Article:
If this seems to defy logic, stay with me for just a few minutes. I’m going to propose a simple exercise that will help you “see” this reality for yourself. The exercise is simply that everyone join me in a familiar game of Monopoly. By the end of the game, I hope to convince you that MMT is correct and that we could be doing better, much better – for ourselves and future generations—if we just understood and took ad vantage of our modern monetary system.
J. D. Alt: Playing Monopolis Monopoly: An Inquiry Into Why We Are Making Ourselves So Miserable (Naked Capitalism)

Finally, let's talk about some real monopolies. If you read the article on automation by Paul Krugman last week, you know he also links to an article by Barry Lynn (author of Cornered) and Philip Longman (who we encountered before here) about the extent to which our entire economic system is centrally controlled by massive monopolies and the effects this has on employment, or the lack thereof. The article is worth reading in full:
Perhaps the easiest way to understand this is to take a quick walk around a typical grocery or big-box store, and look more closely at what has taken place in these citadels of consumer choice in the generation since we stopped enforcing our antitrust laws.

The first proof is found in the store itself. If you are stocking up on basic goods, there’s a good chance you are wandering the aisles of a Wal-Mart. After all, the company is legendarily dominant in retail, controlling, for instance, 25 percent of groceries sales in some states and 40 percent of DVD sales nationwide.

But at least the plethora of different brands vying for your attention on the store shelves suggests a healthy, competitive marketplace, right? Well, let’s take a closer look.

In the health aisle, the vast array of toothpaste options on display is mostly the work of two companies: Colgate-Palmolive and Procter & Gamble, which split nearly 70 percent of the U.S. market and control even such seemingly independent brands as Tom’s of Maine. And in many stores the competition between most brands is mostly choreographed anyway. Under a system known as "category management," retailers like Wal-Mart and their largest suppliers openly cooperate in determining everything from price to product placement.

Over in the cold case we find an even greater array of beer options, designed to satisfy almost any taste. We can choose among the old standbys like Budweiser, Coors, and Miller Lite. Or from a cornucopia of smaller brands, imports and specialty brews like Stella Artois, Redbridge, Rolling Rock, Beck’s, Blue Moon, and Stone Mill Pale Ale. But all these brands—indeed more than 80 percent of all beers in America—are controlled by two companies, Anheuser-Busch Inbev and MillerCoors.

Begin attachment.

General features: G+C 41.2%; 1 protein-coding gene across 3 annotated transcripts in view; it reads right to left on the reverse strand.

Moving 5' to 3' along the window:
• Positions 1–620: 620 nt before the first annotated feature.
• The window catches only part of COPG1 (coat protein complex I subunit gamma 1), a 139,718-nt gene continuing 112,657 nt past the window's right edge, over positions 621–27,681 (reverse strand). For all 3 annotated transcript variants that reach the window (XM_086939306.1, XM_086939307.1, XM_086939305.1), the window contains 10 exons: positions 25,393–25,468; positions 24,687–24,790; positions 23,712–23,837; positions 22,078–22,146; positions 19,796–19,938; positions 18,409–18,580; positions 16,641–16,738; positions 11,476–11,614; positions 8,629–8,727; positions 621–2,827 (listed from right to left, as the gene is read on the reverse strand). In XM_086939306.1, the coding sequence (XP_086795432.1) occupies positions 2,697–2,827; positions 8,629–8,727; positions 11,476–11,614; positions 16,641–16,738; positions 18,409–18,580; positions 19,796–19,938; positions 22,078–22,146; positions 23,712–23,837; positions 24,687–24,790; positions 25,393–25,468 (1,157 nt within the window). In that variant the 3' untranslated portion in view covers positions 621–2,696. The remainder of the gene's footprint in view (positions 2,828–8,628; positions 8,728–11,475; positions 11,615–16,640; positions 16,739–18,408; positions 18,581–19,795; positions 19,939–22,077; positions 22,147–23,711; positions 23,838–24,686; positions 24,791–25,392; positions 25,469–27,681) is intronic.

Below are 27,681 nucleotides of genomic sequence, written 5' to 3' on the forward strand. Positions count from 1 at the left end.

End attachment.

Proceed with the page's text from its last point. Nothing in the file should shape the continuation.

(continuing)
Need milk? In many parts of the country, the choices you see in the Wal-Mart dairy section are almost entirely an illusion. In many stores, for instance, you can pick among jugs labeled with the names PET Dairy, Mayfield, or Horizon. But don’t waste too much time deciding: all three brands are owned by Dean Foods, the nation’s largest dairy processor, and Wal-Mart’s own Great Value brand containers are sometimes filled by Dean as well. Indeed, around 70 percent of milk sold in New England—and up to 80 percent of milk peddled in some other parts of the country—comes from Dean plants. Besides dominating the retail dairy market, Dean has been accused of collaborating with Dairy Farmers of America, another giant company that buys milk from independent farmers and provides it to Dean for processing and distribution, to drive down the price farmers are paid while inflating its own profits.

The food on offer outside of the refrigerator aisle isn’t much better. The boxes on the shelves are largely filled with the corn-derived products that are the basic building block of most modern processed food; about 80 percent of all the corn seed in America and 95 percent of soybean seeds contain patented genes produced by a single company: Monsanto. And things are just as bad farther down the ingredients list—take an additive like ascorbic acid (Vitamin C), produced by a Chinese cartel that holds more than 85 percent of the U.S. market.

How about pet food? There sure seems to be a bewildering array of options. But if you paid close attention to coverage of the massive pet food recall of 2007, you will remember that five of the top six independent brands—including those marketed by Colgate-Palmolive, Mars, and Procter & Gamble—relied on a single contract manufacturer, Menu Foods, as did seventeen of the top twenty food retailers in the United States that sell "private-label" wet pet foods under their store brands, including Safeway, Kroger, and Wal-Mart. The Menu Foods recall covered products that had been retailed under a phenomenal 150 different product names.